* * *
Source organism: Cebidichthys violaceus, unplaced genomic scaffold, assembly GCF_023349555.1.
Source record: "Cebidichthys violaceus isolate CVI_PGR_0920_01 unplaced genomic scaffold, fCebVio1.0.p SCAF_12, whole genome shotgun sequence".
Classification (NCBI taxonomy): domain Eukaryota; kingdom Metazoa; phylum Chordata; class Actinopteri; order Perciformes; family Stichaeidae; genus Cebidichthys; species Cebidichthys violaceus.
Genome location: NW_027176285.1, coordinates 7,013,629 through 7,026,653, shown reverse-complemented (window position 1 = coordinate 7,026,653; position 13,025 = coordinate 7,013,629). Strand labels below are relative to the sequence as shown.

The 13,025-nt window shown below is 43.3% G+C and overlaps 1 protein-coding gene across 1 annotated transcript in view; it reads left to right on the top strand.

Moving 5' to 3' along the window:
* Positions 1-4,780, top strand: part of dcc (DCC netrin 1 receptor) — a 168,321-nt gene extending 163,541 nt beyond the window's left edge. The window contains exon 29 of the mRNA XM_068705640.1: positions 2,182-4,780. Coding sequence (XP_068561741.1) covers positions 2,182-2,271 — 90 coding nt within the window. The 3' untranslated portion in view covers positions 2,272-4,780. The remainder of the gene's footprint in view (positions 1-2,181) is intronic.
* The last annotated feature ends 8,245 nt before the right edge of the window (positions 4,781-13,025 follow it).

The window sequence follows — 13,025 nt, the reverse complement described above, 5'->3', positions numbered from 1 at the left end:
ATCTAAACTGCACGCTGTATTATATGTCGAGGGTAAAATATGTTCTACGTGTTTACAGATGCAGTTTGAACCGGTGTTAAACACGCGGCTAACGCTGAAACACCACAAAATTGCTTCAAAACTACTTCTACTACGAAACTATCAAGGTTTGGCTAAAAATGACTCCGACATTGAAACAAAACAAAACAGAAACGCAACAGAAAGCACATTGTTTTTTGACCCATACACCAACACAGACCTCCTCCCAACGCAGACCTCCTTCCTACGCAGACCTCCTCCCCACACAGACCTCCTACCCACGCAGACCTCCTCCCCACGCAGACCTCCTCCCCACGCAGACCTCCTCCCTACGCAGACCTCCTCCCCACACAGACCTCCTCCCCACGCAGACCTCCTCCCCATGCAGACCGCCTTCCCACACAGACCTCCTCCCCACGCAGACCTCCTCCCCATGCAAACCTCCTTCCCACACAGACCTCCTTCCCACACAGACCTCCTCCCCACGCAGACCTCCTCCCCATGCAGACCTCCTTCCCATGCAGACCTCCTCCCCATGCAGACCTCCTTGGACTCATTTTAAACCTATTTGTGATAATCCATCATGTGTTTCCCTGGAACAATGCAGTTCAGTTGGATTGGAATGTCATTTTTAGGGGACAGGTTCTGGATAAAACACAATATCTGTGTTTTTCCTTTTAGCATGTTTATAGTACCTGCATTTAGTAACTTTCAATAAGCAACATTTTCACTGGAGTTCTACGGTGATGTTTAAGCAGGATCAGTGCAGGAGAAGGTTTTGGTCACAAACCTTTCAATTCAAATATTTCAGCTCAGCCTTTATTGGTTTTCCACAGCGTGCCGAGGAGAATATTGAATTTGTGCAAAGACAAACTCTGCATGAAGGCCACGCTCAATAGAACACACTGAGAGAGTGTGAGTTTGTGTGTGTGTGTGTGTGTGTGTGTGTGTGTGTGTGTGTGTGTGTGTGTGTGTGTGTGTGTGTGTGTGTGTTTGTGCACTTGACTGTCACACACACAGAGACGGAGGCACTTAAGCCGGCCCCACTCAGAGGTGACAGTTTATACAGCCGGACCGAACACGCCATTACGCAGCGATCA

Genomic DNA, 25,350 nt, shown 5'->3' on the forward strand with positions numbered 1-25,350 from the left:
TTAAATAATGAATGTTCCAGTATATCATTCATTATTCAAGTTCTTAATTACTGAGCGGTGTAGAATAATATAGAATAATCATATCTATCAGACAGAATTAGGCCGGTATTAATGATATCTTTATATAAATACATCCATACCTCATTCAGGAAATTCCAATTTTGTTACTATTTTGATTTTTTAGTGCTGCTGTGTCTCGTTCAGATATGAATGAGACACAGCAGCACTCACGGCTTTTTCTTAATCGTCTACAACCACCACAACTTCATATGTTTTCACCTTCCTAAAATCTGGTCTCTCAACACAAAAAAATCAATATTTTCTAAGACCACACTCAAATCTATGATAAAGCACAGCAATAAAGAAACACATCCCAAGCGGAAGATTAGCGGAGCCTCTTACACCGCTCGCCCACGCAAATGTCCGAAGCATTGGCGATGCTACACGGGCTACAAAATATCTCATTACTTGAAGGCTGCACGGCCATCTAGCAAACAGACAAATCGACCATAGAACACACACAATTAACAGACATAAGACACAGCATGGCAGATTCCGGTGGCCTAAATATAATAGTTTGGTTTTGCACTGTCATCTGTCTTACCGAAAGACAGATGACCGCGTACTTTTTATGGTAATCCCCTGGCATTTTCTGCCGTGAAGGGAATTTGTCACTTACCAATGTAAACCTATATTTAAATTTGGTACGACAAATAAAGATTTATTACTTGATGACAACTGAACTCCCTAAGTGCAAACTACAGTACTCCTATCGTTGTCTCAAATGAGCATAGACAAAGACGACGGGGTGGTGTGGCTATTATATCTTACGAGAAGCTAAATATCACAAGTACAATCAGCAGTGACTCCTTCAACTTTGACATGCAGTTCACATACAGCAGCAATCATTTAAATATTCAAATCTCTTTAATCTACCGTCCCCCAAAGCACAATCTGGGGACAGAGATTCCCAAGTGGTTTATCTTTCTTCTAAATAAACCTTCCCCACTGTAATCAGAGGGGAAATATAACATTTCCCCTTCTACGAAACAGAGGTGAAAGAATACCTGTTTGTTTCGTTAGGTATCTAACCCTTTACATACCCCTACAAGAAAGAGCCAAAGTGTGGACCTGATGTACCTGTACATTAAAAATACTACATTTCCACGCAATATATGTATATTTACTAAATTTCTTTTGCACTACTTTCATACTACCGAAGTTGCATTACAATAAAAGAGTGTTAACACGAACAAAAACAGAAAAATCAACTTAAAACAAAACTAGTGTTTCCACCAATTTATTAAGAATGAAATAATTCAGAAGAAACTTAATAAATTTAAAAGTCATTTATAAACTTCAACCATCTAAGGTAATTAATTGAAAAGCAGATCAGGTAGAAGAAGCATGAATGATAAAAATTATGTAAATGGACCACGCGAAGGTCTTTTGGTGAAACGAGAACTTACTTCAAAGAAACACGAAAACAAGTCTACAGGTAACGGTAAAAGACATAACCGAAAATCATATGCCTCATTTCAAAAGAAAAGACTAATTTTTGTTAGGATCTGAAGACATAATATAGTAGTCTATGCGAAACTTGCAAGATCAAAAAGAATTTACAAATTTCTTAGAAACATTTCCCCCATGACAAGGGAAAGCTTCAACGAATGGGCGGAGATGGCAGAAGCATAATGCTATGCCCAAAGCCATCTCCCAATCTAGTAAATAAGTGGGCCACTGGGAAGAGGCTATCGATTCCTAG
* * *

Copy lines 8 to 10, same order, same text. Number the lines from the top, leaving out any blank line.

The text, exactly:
* The last annotated feature ends 8,245 nt before the right edge of the window (positions 4,781-13,025 follow it).

The window sequence follows — 13,025 nt, the reverse complement described above, 5'->3', positions numbered from 1 at the left end:
ATCTAAACTGCACGCTGTATTATATGTCGAGGGTAAAATATGTTCTACGTGTTTACAGATGCAGTTTGAACCGGTGTTAAACACGCGGCTAACGCTGAAACACCACAAAATTGCTTCAAAACTACTTCTACTACGAAACTATCAAGGTTTGGCTAAAAATGACTCCGACATTGAAACAAAACAAAACAGAAACGCAACAGAAAGCACATTGTTTTTTGACCCATACACCAACACAGACCTCCTCCCAACGCAGACCTCCTTCCTACGCAGACCTCCTCCCCACACAGACCTCCTACCCACGCAGACCTCCTCCCCACGCAGACCTCCTCCCCACGCAGACCTCCTCCCTACGCAGACCTCCTCCCCACACAGACCTCCTCCCCACGCAGACCTCCTCCCCATGCAGACCGCCTTCCCACACAGACCTCCTCCCCACGCAGACCTCCTCCCCATGCAAACCTCCTTCCCACACAGACCTCCTTCCCACACAGACCTCCTCCCCACGCAGACCTCCTCCCCATGCAGACCTCCTTCCCATGCAGACCTCCTCCCCATGCAGACCTCCTTGGACTCATTTTAAACCTATTTGTGATAATCCATCATGTGTTTCCCTGGAACAATGCAGTTCAGTTGGATTGGAATGTCATTTTTAGGGGACAGGTTCTGGATAAAACACAATATCTGTGTTTTTCCTTTTAGCATGTTTATAGTACCTGCATTTAGTAACTTTCAATAAGCAACATTTTCACTGGAGTTCTACGGTGATGTTTAAGCAGGATCAGTGCAGGAGAAGGTTTTGGTCACAAACCTTTCAATTCAAATATTTCAGCTCAGCCTTTATTGGTTTTCCACAGCGTGCCGAGGAGAATATTGAATTTGTGCAAAGACAAACTCTGCATGAAGGCCACGCTCAATAGAACACACTGAGAGAGTGTGAGTTTGTGTGTGTGTGTGTGTGTGTGTGTGTGTGTGTGTGTGTGTGTGTGTGTGTGTGTGTGTGTGTGTGTGTGTTTGTGCACTTGACTGTCACACACACAGAGACGGAGGCACTTAAGCCGGCCCCACTCAGAGGTGACAGTTTATACAGCCGGACCGAACACGCCATTACGCAGCGATCA